08 January 2009

Or By Crook?

Will "taking the phone off the hook" survive as an expression?* You can't really take the phone "off the hook" anymore, can you?

But it's a nice way to describe having a quiet night in with no intrusions. "I'm taking the phone off the hook and finishing this book I've been reading." "I'm switching my mobile off" doesn't have quite the same ring to it. [If you'll pardon the pun. And you probably won't. But that's outside my control so do as you will.]



*For the record, my survey sample of one - The Antiquer - says yes it will. But he was so busy trying to sort books he would have said anything to shut me up. He could be an unreliable source, if you see what I mean.

3 comments:

Karen said...

It will likely survive for the lifetime of our generation (people who still remember phones that you could take off the hook). When you and I are in our eighties, small children will ask their parents why the old ladies say "taking the phone off the hook" when they are turning it off. The parents will be able to explain how phones used to work because they saw it in a documentary or a period drama or something like that...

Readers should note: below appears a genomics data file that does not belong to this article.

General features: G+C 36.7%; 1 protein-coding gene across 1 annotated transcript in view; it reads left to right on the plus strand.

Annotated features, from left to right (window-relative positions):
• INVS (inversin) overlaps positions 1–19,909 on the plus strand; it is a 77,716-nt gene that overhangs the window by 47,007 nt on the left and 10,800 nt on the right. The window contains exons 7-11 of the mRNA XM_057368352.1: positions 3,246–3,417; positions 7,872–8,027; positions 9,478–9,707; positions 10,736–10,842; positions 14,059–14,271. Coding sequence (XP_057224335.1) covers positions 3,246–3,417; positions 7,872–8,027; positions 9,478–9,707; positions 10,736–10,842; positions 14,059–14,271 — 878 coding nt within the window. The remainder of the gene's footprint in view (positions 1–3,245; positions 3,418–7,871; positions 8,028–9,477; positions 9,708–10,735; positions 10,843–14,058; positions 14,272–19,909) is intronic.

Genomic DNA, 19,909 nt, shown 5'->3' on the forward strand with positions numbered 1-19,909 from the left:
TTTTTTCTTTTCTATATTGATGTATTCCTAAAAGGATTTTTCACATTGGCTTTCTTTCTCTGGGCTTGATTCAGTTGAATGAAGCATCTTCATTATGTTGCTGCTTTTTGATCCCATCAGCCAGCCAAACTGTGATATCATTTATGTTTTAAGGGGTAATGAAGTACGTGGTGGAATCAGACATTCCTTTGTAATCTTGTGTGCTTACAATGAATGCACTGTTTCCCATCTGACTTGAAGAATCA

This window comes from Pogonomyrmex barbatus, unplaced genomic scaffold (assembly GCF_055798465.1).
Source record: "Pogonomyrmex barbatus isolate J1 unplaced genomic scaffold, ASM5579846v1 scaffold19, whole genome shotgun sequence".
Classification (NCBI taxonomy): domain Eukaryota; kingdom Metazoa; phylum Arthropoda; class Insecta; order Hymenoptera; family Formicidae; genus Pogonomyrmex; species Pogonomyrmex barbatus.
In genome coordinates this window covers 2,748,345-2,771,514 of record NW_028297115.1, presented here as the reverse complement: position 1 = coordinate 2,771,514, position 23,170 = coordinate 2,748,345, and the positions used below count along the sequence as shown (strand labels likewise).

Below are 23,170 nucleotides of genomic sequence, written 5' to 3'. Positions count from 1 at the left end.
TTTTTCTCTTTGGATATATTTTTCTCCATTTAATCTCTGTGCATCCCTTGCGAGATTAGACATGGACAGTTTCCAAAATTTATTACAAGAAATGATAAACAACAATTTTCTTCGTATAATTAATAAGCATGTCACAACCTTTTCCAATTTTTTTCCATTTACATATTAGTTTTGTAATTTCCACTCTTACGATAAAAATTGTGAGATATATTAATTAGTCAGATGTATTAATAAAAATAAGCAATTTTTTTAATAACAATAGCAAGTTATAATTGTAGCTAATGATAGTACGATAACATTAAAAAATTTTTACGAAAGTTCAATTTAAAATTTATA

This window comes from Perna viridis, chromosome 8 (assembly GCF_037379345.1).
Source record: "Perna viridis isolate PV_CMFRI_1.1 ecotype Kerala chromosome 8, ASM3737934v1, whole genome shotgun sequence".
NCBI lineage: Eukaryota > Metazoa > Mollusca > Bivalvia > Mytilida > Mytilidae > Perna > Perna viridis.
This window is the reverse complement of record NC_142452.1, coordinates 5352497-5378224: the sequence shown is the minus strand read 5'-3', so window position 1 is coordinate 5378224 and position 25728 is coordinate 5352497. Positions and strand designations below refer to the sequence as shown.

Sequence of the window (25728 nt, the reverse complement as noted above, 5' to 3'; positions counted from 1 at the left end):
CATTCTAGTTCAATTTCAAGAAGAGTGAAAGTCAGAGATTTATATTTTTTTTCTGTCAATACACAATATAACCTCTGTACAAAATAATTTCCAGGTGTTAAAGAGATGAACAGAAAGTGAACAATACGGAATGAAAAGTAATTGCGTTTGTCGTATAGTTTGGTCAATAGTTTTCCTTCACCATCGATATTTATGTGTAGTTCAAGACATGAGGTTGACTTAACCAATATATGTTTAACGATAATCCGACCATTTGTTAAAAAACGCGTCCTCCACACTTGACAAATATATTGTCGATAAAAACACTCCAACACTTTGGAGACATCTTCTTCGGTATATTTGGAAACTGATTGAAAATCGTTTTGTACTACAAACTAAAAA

Beyond our generation the phrase will probably drop out of usage. That's my guess.

Then again, I still use the word "mileage" for the number of kilometres my car travels on a tank of gas. And web sites that specialize in word origins are constantly explaining how some aspect of medieval life led to a phrase that once had literal meaning but is now completely divorced from its origins. So who knows?

Spud Mack said...

Hate to tell you old lady, but my generation has already stopped using it.

However, since everybody clearly pardons puns already, is there any need to ask for the pardon? Can we just start saying 'pun' and accept that a pardon would have existed without asking?

hazelblackberry said...

Karen, to sum up: only time will tell. Some words and terms are just neat and fit: like mileage, or being only inches from something. Metric just doesn't have that colloquial feel to it.

Spud - "old lady"?? I'm glad I left a mean response to your other comment, you little upstart.